In the wake of Douglass North’s theories on institutions and economic growth, the last two decades have seen various kinds of medieval and early modern institutions increasingly regarded as factors aiding in, rather than obstructing, the transformative processes that eventually led to modern industrial capitalism in the 19th century.
This collection of essays forms an excellent Festschrift for Professor John Hatcher, whose eclectic range of research is displayed by the volume’s division into three parts: the first explores the medieval demographic system; the second charts the changing relationship between lords and peasants; and the third highlights the fortunes of trade and industry after the Black Death.
Jim Bolton is a much respected and well liked figure in London academic circles, who took up a post at Queen Mary College (as it was then called) in 1965 and has remained there ever since, despite his official retirement in 1994. He works on the medieval economy, and kept the subject alive during episodes when specialists in that subject were in short supply in the University of London.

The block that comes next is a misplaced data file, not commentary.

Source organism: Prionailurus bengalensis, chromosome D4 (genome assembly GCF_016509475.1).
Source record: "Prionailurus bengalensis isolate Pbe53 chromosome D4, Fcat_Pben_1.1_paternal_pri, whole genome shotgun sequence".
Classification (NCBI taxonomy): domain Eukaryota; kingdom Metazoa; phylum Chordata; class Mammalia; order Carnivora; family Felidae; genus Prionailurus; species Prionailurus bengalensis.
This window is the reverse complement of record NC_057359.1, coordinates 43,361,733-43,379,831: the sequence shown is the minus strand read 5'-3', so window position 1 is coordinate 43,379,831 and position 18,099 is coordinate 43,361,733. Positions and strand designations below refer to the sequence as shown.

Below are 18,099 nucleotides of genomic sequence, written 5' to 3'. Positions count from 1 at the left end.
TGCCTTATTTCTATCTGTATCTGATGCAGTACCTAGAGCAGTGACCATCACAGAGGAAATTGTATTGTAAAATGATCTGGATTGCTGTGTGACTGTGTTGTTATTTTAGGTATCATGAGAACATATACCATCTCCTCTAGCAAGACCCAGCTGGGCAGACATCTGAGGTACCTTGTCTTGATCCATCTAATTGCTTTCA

Cities and towns are places of movement and mingling, coming and going, settling down and moving on, and they always have been. The fluid dynamics of urban life have long fascinated artists and preoccupied people in power.